Exericise is Positive Stress

The majority of the people in our world today don’t want stress. Anything that has the potential to cause additional stress in our lives, we tend to avoid. Yes, stress can be overwhelming and uncomfortable. If there is too much stress in our lives - it will lead to many problems in our body. A key point to realize is that stress isn’t always bad. Stress can be helpful in making us stronger and more resilient. Stress helps test the body’s limit. The good stress is necessary so you can handle more stress without feeling stressed out. A good example of positive stress would be exercise.

Exercise is widely accepted to be one of the best things that you can do for your health. Even the ancient Greeks used to say, “motion is life.” Life without motion is impossible. We need to move to feel alive. We need to exercise. Like anything in life, there are different approaches to exercising - from doing stretches to running triathlons.

Longer is not better

Traditionally, most people that exercise equate longer workouts with effective workouts. However, longer workouts typically mean low-intensity muscle contractions and extended rest periods. Longer training and “chronic cardio” are often ineffective and counterproductive because they chronically raise cortisol, raise inflammation, and raise your risk for heart disease. As one great scientist once said, “Life in its essence is vibration.”

High Intensity Interval Training

Today, I would like to share with you a cutting-edge tool that will help you get the best results in the least amount of time. It’s called High Intensity Interval Training (HIIT). HIIT is a revolutionary approach to exercise used by a large amount of Olympic athletes, and it is quickly gaining popularity with the general public. The main concept of HIIT is varying intervals of high intensity exercises with lower intensity exercises. This principle can be applied to a wide array of exercises. Whether you enjoy biking, running, or body-weight exercises, you can use the HIIT principle to take your workouts to the next level. A good example of how this would work is running. Most people run or jog at a long, steady pace. During an HIIT workout, the person would sprint as hard as they can for 30 seconds to a minute (high intensity). Then, they would have a period of low intensity - usually for 30 seconds to a minute. Most HIIT workouts are done anywhere between 10 and 15 minutes. One of the most beautiful things about HIIT is that it eliminates the issue of time. One of the greatest obstacles to consistency in exercising is the lack of time. Due to the fact that the HIIT workout takes a short period of time (10-15 minutes), this allows us to save time. No major time commitments eliminates the “no-time” excuse.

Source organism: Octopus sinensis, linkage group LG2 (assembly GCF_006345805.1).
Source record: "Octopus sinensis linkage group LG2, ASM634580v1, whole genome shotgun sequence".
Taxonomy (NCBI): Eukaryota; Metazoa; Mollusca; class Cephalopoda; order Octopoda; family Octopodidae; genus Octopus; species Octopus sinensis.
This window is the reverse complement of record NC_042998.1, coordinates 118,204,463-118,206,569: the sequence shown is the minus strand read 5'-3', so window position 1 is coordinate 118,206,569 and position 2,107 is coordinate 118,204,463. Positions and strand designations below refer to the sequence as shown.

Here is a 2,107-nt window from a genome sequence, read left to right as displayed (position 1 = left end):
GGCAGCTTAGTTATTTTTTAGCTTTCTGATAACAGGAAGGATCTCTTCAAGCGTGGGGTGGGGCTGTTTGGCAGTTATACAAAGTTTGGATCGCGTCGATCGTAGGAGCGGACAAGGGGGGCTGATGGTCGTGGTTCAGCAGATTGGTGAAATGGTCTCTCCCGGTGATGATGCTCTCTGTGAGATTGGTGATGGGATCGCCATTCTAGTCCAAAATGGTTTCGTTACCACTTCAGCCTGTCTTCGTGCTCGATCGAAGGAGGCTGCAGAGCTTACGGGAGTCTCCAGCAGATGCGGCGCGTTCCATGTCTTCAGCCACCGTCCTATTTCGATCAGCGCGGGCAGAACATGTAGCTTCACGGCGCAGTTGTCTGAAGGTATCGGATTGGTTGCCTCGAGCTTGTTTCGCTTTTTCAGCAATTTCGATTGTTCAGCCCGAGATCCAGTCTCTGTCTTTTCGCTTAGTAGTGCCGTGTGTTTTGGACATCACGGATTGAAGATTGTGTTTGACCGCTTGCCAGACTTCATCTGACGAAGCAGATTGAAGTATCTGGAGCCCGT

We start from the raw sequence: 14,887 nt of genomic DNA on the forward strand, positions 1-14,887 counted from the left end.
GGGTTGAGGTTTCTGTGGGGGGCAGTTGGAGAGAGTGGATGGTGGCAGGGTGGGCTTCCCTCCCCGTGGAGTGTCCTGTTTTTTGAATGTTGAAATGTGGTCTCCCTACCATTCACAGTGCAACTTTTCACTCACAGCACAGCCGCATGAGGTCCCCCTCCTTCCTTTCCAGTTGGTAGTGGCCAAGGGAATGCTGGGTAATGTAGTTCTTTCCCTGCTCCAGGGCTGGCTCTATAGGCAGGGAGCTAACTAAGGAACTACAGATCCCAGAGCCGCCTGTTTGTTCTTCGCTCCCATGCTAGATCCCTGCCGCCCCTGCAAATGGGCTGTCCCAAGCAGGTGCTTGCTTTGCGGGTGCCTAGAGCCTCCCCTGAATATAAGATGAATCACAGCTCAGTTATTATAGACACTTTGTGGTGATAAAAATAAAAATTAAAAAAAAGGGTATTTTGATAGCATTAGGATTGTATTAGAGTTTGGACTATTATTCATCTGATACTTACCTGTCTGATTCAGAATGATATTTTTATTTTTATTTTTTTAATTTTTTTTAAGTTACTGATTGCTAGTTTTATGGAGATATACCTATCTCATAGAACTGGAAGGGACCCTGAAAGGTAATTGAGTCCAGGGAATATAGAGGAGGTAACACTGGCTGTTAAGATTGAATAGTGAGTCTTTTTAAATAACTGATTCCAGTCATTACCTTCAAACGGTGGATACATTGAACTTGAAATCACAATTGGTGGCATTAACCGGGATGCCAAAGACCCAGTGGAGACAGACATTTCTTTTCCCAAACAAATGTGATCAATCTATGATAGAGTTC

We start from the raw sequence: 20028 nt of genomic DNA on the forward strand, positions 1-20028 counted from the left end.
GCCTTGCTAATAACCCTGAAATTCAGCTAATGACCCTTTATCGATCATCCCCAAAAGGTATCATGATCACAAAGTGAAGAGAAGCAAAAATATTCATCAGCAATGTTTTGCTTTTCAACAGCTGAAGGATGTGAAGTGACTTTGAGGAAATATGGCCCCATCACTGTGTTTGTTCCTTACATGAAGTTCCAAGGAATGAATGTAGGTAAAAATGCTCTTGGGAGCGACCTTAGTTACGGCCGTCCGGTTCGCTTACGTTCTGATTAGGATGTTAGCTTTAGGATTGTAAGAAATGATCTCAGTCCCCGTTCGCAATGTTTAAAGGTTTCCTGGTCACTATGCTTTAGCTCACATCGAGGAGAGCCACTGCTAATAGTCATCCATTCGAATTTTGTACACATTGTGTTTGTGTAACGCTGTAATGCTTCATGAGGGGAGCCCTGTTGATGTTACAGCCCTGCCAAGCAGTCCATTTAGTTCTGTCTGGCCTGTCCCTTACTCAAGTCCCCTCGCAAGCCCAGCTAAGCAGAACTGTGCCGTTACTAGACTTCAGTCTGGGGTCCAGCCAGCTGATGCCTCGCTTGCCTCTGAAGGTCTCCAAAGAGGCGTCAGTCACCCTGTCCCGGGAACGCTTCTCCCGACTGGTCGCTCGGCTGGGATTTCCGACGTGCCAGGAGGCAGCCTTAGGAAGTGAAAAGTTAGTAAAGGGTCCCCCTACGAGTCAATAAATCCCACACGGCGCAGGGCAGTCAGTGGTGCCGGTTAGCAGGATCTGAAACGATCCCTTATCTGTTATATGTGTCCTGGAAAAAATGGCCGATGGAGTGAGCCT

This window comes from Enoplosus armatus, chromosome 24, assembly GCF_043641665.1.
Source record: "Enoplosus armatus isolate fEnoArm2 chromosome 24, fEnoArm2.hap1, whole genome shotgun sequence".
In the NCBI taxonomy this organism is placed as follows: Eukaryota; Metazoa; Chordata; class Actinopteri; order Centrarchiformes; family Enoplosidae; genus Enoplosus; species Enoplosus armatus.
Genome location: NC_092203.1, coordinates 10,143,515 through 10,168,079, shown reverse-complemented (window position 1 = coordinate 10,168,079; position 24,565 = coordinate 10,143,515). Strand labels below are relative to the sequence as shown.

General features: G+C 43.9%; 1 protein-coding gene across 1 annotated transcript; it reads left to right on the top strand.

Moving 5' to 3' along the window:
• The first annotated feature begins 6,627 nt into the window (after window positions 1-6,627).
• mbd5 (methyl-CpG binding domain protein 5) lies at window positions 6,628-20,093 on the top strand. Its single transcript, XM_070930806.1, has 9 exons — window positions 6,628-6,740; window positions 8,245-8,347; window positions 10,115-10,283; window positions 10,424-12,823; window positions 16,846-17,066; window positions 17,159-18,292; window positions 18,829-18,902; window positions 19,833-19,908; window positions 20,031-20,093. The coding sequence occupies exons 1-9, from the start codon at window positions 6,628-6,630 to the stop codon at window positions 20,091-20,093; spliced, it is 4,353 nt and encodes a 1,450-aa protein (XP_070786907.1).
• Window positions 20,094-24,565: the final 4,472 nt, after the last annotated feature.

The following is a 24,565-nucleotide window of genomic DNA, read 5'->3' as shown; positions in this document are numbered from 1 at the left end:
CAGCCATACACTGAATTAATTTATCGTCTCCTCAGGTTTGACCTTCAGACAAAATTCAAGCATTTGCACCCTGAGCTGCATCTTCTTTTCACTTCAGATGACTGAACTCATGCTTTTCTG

HIIT + Hormones

HIIT workouts are one of the precious gems of health care because they are extremely efficient at helping us burn fat and build muscle. This kind of training boosts our metabolism and elevates hormones that allow us to have a lean, toned body. During HIIT, we release Human Growth Hormone and Testosterone - two of the most powerful fat-burning hormones found in humans. In the next 24-36 hours postworkout, these two hormones will continue to stay elevated. This means that we continue benefiting even after we are done with our HIIT training.

HIIT for Heart Health

High Intensity Interval Training also boosts our cardiovascular health. During the period of high intensity, we push our heart rate high, which strengthens our heart. The low intensity intervals are short, which trains our body to recover quickly and efficiently. This is a critical concept that will help build endurance over time. HIIT also creates something called Excess Post Oxygen Consumption (EPOC). During a period of high intensity exercise, our bodies require more oxygen. This “oxygen debt” causes our body to raise its metabolism rate. HIIT training causes your body to take longer to return to a state of rest, which means that we are still in a fat burning state even after our workout has ended. A good example of how this would work is an engine. Even after we have arrived to our destination, the engine still stays warm for several more minutes. An engine that was revved higher will stay warmer longer. The same concept applies to exercise. The higher the intensity we have in our workouts, the longer we will benefit from the “afterburn.” Overall, High Intensity Interval Training is the most efficient way to exercise. Not only does it save us time, but it also does wonders to our hormones. HIIT tunes our hormones to help our body become a fat-burning and muscle-building machine.